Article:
And he was eating quinoa and he was eating quinoa all the time and he was doing really badly, really badly. He wasn't like there when you were talking to him very well and I was like, okay, got to test out the quinoa. So I had like a teaspoon of quinoa and I had a horrible reaction to quinoa. And I was like, you got to get rid of the quinoa. And he can see me when I'm like, when he got sick from these foods, you couldn't see it as much. Like he does get really pale, but that's it. Everything else you can't see. Whereas for me, my skin breaks out and my face got puffy. You could see it happening to me. So yeah, a lot of it was for dad. But by September, so a year, I thought no, no more.

And could you limit those reactions? You saying you just tried a tiny little bit. 

Yeah, like a teaspoon.

By doing that you could just have a small reaction?

Not really. No. I mean, nothing was like--that's not true. I had a couple that were bad, like soy, but the quinoa was still horrible. Like I got down to, you know, where, like, if I'm stuck like this, I want to die, but I know it will pass. So no, even a small amount seemed really, really problematic. Now I know if it's a really tiny amount, depending on what it is, then it'll be okay. The reactions are smaller, but it has to be a really small amount. Even a teaspoon of quinoa was too much. I year after, I thought, I'm not introducing anything for a while because this is exhausting and I can't keep having arthritis. I don't want to destroy my joints and I had a great September. Everything was totally fine.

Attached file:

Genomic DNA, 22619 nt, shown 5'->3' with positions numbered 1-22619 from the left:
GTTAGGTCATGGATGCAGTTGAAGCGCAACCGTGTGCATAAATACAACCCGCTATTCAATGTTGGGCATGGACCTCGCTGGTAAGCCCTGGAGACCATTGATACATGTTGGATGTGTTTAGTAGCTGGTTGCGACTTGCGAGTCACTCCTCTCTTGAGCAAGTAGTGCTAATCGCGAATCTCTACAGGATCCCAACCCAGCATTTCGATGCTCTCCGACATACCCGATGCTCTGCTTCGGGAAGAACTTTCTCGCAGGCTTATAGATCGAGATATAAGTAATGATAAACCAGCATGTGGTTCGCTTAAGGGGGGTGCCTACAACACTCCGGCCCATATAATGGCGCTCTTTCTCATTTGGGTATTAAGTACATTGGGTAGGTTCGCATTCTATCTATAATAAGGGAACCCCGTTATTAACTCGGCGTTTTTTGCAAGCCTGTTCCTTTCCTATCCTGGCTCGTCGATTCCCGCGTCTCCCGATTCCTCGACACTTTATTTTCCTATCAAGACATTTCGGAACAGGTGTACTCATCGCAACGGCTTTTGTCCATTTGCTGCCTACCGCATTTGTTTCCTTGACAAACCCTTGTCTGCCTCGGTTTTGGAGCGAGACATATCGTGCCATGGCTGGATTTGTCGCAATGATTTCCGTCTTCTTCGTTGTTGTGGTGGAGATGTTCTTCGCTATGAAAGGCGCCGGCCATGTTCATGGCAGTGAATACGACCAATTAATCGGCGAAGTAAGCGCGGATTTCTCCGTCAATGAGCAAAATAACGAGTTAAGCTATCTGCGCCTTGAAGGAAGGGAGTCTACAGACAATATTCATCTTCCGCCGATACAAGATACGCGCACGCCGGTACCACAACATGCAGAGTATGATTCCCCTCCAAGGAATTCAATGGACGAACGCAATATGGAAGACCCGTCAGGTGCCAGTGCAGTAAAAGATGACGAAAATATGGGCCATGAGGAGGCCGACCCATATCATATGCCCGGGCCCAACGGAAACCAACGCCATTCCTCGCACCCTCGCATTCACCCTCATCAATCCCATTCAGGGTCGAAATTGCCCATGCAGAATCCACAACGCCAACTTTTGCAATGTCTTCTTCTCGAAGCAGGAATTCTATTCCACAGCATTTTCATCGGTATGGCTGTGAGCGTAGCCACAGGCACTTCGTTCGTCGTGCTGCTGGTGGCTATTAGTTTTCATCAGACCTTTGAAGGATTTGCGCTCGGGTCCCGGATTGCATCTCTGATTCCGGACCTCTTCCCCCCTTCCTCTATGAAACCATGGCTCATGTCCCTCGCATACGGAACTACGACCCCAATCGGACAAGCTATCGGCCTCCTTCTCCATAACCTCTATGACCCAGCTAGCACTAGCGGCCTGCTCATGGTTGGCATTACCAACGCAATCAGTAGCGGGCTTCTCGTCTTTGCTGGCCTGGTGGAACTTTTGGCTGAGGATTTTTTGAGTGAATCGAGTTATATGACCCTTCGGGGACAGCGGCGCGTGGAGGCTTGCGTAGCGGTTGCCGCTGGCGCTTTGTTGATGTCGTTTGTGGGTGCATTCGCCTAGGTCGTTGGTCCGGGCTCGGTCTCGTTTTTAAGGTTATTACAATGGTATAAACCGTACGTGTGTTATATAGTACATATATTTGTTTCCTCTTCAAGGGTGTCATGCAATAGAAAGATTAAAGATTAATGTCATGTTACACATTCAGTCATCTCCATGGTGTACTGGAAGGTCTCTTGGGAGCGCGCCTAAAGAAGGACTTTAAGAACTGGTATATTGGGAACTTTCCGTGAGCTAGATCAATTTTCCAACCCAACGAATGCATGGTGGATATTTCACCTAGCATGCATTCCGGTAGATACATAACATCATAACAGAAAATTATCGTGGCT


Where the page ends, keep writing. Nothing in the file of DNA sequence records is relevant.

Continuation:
Then I tried to reintroduce sauerkraut because I was like, I was still going along the replenish gut microbiome, trying to heal things. So I tried to reintroduce sauerkraut and I had horrible reaction to sauerkraut. And then I got pregnant and I immediately went back to my safe foods and they didn't work anymore. It was like as soon as I was pregnant they didn't work anymore. And I was like, oh no.

Do you think that was why?

The pregnancy?

It messed around with the balance of it.